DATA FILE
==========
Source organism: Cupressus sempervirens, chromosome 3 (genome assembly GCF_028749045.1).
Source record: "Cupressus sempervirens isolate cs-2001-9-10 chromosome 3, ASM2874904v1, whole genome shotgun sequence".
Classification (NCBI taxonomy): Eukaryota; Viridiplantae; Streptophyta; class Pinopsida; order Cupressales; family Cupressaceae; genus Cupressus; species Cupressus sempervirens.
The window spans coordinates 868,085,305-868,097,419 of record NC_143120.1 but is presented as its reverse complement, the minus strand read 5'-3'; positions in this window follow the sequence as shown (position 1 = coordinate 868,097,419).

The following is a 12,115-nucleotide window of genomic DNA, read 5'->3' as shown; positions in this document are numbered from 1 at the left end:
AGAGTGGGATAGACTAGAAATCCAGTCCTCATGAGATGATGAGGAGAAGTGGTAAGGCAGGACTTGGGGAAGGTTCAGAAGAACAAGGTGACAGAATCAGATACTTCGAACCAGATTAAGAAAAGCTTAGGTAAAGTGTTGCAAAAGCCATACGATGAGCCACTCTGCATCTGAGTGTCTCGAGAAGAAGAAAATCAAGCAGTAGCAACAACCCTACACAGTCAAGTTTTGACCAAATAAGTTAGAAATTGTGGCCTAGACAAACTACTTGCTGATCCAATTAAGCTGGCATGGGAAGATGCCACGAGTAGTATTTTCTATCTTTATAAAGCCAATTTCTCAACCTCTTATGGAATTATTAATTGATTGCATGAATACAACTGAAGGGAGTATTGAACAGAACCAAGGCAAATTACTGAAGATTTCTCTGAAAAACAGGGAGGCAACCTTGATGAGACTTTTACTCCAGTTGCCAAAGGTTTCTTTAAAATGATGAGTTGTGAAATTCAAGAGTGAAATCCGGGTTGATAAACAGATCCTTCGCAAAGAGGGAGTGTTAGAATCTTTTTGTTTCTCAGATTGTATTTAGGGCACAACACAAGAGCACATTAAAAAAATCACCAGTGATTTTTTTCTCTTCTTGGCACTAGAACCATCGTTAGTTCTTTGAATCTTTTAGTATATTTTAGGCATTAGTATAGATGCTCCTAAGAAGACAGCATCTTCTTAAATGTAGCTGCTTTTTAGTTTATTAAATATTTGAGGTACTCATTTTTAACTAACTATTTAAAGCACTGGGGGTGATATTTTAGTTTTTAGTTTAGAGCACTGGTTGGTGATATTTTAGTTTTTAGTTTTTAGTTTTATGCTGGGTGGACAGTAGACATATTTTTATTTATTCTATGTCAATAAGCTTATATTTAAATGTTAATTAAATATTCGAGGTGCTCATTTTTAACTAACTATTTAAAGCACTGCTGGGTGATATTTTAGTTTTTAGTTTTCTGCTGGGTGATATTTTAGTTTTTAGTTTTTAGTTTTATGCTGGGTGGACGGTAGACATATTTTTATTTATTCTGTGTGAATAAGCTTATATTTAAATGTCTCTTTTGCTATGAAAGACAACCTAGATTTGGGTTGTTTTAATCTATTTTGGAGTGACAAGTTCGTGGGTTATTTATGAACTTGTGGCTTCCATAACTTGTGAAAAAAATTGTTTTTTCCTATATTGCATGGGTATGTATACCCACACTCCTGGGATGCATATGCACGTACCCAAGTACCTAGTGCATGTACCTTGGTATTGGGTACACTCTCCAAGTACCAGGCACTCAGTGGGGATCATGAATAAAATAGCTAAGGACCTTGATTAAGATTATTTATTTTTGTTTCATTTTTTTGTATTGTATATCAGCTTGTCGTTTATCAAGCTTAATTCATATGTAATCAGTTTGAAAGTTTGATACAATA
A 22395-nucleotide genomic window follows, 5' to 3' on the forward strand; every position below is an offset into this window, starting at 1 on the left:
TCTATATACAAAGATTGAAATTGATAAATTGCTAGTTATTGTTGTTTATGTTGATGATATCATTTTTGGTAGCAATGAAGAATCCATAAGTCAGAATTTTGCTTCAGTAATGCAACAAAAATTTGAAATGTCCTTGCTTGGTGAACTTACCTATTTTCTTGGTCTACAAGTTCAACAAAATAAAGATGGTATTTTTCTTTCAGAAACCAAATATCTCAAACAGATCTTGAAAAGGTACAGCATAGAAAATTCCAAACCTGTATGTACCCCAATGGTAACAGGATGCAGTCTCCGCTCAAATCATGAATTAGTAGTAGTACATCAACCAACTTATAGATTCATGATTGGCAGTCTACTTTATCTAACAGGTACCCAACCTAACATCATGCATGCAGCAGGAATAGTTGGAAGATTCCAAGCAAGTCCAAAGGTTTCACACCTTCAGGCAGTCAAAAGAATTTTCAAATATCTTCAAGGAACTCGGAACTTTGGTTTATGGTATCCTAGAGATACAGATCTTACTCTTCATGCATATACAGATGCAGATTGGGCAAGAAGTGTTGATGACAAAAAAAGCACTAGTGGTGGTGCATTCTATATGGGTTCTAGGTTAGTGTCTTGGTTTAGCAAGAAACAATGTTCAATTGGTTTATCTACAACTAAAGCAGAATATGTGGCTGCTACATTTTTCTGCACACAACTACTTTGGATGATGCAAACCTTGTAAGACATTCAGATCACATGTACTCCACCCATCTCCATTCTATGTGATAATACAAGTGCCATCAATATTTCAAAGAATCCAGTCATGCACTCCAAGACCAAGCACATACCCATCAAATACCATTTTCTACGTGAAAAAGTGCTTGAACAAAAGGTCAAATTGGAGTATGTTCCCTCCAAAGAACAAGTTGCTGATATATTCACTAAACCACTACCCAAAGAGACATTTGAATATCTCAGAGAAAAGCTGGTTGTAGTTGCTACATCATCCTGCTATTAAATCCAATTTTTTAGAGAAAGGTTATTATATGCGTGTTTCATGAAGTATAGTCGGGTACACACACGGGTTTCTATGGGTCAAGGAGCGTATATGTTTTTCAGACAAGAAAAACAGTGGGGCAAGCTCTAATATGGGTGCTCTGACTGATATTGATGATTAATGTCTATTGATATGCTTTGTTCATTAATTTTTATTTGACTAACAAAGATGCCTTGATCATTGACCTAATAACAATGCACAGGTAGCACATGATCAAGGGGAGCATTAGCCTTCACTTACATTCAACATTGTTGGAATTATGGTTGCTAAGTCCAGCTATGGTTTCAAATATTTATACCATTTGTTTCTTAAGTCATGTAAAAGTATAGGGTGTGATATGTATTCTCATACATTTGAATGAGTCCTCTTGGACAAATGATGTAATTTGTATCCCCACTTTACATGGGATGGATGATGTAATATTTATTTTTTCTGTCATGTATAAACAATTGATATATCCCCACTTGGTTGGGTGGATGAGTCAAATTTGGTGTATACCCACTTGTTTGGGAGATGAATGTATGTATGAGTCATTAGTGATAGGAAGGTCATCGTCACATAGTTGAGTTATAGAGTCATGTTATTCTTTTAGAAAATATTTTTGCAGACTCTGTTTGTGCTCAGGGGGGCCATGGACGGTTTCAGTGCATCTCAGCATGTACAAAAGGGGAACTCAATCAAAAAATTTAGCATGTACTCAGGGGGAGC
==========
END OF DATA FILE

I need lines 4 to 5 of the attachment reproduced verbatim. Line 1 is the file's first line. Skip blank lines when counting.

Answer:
The window spans coordinates 868,085,305-868,097,419 of record NC_143120.1 but is presented as its reverse complement, the minus strand read 5'-3'; positions in this window follow the sequence as shown (position 1 = coordinate 868,097,419).

The following is a 12,115-nucleotide window of genomic DNA, read 5'->3' as shown; positions in this document are numbered from 1 at the left end: